Seeing the sky and the stars is a surreal experience. For the astrophysicists, a range of telescopes has been put up to enable a peek into the far reaches of galaxies. Amongst the many night and solar telescopes, the star is Gran Telescopio Canarias (GTC), the most massive optical telescope in the world. Besides the scientists and casual stargazers, the site is also a favorite of photographers and especially videographers capturing time-lapse videos.
The observatory is sprawled on a 2,400-meter high mountain. Thus, it’s chilly all year long. Hence, it’s a must to wear or bring warm clothing even in summer. Visits should also be scheduled early morning when the clouds won’t block the view. Then again, looking at the sea of clouds is itself quite an extraordinary experience.
Parque Cultural La Zarza
For nature and history enthusiasts, take a short but fascinating walk off the beaten track. After passing through enchanting laurel and pine forest, the path leads to Parque Cultural La Zarza.
At the information center, visitors can watch a video on the life of the original settlers of the island. But the best part of visiting the site is to see the mysterious petroglyphs. At the back of the center, a path takes guests to different locations to see ancient caves and the geometrical rock carvings.
Discovered in the 1950s, the petroglyphs still puzzle experts to this day. Much studies and explanations have been made about the rocks carvings. No one, though, has been able to decipher the possible meanings of the symbols. It seems the original inhabitants of the island will keep everyone mystified for now.
Church of Nuestra Señora de la Luz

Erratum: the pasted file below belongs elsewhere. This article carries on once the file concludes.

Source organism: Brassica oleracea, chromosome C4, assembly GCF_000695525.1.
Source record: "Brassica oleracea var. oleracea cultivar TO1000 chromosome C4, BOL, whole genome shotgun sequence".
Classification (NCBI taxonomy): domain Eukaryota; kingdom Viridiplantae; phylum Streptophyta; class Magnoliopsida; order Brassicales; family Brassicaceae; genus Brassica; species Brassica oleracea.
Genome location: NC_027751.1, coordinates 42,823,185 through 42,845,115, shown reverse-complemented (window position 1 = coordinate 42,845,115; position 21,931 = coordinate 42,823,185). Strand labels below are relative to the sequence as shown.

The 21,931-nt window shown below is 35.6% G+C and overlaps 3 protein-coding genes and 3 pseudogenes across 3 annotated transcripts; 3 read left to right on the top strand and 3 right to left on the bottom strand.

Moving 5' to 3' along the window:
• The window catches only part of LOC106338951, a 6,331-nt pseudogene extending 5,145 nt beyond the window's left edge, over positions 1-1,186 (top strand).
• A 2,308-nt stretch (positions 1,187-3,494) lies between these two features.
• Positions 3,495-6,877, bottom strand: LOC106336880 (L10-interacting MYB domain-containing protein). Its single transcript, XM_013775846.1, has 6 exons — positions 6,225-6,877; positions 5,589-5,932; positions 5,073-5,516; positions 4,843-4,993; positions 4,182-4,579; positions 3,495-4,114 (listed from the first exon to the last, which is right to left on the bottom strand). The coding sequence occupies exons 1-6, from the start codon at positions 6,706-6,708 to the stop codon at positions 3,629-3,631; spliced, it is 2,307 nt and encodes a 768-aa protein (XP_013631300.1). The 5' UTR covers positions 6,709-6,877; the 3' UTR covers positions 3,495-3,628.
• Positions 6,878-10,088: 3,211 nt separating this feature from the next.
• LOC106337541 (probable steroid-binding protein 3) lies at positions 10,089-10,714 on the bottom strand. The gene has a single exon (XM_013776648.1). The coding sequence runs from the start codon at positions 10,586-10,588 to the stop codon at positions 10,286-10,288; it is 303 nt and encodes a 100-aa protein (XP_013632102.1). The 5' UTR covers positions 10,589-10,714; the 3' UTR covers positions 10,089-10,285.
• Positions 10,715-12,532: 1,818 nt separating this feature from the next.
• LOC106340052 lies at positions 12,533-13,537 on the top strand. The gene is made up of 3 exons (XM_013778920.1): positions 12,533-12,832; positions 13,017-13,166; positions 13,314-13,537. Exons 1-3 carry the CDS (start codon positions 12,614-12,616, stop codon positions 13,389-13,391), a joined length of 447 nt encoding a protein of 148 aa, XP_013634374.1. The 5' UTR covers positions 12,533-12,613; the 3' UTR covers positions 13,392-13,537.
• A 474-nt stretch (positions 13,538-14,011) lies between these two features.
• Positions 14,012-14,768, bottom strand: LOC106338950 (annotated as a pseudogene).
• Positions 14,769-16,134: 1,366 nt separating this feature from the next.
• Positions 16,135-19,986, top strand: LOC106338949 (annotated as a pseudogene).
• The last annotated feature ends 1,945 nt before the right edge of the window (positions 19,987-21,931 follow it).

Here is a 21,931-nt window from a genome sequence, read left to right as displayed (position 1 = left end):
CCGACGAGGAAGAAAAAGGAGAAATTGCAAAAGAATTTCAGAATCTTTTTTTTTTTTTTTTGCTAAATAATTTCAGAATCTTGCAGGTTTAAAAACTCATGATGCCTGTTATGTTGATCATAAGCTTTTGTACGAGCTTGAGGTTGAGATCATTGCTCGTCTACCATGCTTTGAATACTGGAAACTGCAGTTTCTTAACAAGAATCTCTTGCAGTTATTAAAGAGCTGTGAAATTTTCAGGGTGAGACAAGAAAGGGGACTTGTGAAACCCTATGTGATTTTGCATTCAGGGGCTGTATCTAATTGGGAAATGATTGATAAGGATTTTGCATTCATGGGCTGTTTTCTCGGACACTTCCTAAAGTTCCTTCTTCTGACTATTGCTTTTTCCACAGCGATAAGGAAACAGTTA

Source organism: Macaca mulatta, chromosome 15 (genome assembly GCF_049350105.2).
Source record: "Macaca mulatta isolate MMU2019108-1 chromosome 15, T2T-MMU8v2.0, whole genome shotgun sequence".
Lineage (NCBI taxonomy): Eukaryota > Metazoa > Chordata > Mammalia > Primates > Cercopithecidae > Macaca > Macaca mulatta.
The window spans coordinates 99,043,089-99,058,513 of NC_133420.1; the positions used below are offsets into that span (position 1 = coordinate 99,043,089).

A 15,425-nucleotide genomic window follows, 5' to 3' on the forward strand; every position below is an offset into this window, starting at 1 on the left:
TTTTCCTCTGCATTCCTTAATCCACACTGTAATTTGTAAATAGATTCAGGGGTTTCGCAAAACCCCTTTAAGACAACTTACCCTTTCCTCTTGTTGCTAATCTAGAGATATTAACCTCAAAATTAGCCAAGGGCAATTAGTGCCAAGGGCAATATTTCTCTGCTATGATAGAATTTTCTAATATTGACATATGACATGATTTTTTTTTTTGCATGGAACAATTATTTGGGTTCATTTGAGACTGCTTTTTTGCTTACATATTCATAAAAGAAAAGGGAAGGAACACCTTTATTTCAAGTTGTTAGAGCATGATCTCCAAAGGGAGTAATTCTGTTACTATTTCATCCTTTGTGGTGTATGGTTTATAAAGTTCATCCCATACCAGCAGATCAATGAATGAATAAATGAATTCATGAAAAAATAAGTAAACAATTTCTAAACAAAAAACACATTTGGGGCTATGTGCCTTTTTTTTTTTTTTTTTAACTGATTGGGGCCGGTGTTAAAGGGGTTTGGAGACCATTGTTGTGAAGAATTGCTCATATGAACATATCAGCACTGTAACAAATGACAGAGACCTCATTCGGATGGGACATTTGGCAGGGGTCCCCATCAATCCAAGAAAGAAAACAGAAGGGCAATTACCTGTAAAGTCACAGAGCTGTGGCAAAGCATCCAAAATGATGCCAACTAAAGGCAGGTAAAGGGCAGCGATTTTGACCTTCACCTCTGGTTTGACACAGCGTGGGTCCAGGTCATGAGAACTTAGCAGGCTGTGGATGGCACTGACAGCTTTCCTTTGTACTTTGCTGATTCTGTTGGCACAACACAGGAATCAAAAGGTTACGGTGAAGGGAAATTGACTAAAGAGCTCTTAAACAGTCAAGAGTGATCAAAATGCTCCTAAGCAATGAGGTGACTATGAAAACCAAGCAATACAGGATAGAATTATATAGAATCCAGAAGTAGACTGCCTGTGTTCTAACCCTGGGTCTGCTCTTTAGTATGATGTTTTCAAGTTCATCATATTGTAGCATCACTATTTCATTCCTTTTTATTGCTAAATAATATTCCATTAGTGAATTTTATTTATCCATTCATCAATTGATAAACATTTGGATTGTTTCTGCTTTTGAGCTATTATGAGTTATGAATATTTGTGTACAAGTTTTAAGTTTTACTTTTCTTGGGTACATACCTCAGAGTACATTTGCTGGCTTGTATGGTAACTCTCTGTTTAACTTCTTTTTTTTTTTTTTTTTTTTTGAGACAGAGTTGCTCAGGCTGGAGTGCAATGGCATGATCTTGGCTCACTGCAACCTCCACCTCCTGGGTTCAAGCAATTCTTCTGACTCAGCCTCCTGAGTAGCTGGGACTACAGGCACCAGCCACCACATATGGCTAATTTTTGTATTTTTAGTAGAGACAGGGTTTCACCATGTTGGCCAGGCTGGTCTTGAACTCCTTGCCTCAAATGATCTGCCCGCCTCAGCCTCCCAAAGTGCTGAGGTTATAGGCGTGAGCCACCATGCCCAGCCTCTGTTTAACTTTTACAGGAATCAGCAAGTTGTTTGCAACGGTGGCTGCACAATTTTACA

Before anyone sighs at the mention of another church, be assured that this one isn’t like the rest.
It is of traditional Canarian architecture – whitewashed with cobblestone corners and accents. Imposing wooden doors welcome sightseers and parishioners. The customary bell on top of the nave is also present.
So, what exactly is ‘unique’ in the Church of Nuestra Señora de la Luz? Well, seeing the shrine for the first time makes people think they see a double. It must be because of fatigue from all the walking. But actually, there are indeed two.
The abbey has two naves which make it out of the ordinary. Its ornate wooden beams and Mudejar coffered ceilings are also engrossing. Several valuable sculptures of great age are also under its sacred clay tile roof.
Visitors should also walk around the spacious Plaza Baltasar Martín. From this square, they can cherish the view of the majestic azure Atlantic. After, it’s recommended to go around and appreciate the village as well.
Mirador de Santo Domingo de Garafia
Mirador de Santo Domingo offers glorious views of the mountains and the seascape. While the lush green slope is in complete contrast to the rugged cliff coast it’s standing on, the vast blue ocean meeting the expansive blue skies on the horizon is breathtaking.
The most notable sight from this viewpoint, though, is the Roque de las Tabaidas. It’s a tiny rock island that is only a stone’s throw away from the coast. It looks like a part of the craggy seaboard that drifted away to shine on its own. And, it seems it has. Amongst all the marvelous panoramas here, it is the crowd favorite.
Puerto de Santo Domingo